The Unintended Consequences of Electronic Medical Records, Continued
Mickey Kaus has more from readers on the unintended consequences of electronic medical records. And what he has is horrifying: I’m an MD who makes a living reviewing medical records for attorneys. Before I switched to this work I was an internist for a large HMO, entering my notes into an EMR. My wife is an internist who works for a company that keeps records on an EMR.
. . . EMRs encourage doctors and nurses to cheat and lie. EMRs have made medical records inaccurate and unreliable. When I read medical records nowadays, I often can’t tell what the hell happened.
As your Alert Readers note, EMR data entry is very time consuming. One workaround is for EMR software to include pre-programmed template notes. When a doctor sees someone with a cough, we no longer write or dictate what we actually did and saw. Instead we find the Upper Respiratory Infection template, which has a standard note for what would be seen and done in an average URI visit. We may or may not type a few words at the bottom. We click OK. The EMR records the note. The nuances that make this URI different from the average one are lost. In an EMR, every URI is an average URI.
When the medical condition is just a cold, losing the details is not a big deal. But every heart attack is not like ever other heart attack— complex medical problems can’t be captured by pre-programmed templates. Templates are used anyway. Data entry just takes too long.
I once reviewed a hospital record from a large national medical center that I can’t name, but [you've] heard of. The patient had a major operation. The operative note was incredibly good. Page after page it recorded in exquisite detail exactly where the surgeon cut, exactly what he retracted, exactly what he saw, exactly what detailed care he took to avoid injury to this organ and that one. I was impressed. I remember thinking, “Wow. No wonder this place has a national reputation.” This was the best documented operation I had ever seen.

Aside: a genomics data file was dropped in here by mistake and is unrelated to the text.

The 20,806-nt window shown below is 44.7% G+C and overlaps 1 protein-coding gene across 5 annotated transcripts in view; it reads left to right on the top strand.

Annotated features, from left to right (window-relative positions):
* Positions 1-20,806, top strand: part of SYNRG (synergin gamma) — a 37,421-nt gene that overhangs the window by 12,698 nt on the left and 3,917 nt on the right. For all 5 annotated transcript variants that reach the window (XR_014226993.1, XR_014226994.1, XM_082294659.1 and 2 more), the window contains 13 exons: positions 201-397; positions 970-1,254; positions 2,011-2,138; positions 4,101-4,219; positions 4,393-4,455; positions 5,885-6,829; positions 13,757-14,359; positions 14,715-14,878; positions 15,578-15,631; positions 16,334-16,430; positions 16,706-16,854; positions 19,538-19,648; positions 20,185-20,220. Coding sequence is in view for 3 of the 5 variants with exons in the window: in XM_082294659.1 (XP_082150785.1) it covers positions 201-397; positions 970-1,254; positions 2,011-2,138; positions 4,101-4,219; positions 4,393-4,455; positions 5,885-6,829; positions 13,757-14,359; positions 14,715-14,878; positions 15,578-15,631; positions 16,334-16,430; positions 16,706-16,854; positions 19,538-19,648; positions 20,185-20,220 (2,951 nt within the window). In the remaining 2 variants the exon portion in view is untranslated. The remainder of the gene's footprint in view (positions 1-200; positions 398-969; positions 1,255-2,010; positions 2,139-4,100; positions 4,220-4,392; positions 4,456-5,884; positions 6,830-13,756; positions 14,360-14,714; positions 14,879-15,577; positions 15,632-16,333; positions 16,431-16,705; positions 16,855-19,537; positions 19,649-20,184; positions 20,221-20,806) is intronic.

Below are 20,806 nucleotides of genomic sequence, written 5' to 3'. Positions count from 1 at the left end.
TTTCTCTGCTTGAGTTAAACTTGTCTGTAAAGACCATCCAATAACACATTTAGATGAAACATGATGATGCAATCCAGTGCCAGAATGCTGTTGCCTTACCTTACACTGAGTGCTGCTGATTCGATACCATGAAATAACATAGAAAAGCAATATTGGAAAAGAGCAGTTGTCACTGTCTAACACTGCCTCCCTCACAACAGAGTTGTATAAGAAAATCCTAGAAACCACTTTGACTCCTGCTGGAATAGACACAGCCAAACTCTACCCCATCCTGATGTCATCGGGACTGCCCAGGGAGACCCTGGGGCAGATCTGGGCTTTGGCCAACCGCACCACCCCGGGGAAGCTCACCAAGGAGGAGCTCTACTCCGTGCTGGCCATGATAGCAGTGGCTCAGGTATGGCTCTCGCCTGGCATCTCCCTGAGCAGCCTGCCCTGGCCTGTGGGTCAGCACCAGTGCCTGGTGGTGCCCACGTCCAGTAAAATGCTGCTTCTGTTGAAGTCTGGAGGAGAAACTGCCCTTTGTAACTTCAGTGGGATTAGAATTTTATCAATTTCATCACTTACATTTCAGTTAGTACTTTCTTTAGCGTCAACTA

In spite of this operation, the patient got worse. Four days later she went back for a repeat of the same operation. And the second operative note was the exactly the same as the first. Identical. Page after page, word for word, exactly the same. Leave aside the impossibility of having two multi-hour operations go exactly the same way, it is not possible to dictate or write two multi-page op notes that are word for word identical. The op notes were frauds. They were templates, worked out with the hospital risk management department to describe what should happen, and entered in the EMR with one click of a mouse. What actually happened? No one can tell.
Please understand, this is not an exception. This is how things are done these days.
Another reasons EMRs lie, is that they are subject to “template bloat.” When you write a template (I’ve done this myself), you don’t just cover what usually happens, you cover important things that might happen. The diagnosis is a cold. But it might be a stroke—so the URI template records the doctor doing a detailed neurologic exam. It might be a heart attack—better put in a complete cardiac exam. And so on. EMR records for colds record pages of stuff that never happened
I want to believe that this is not true, because it's disastrous, and I can't bring myself to believe that doctors would do this. Maybe the old-fashioned hand-written notes were illegible and incomplete, but is that really worse than something which is just . . . made up? At least with bad notes, you know that you're missing stuff. With lovingly written notes about a fictional, perfect operation that didn't happen, you might be dangerously misled by the mistaken impression that you know what's going on.
Can readers comment? Could this possibly be true?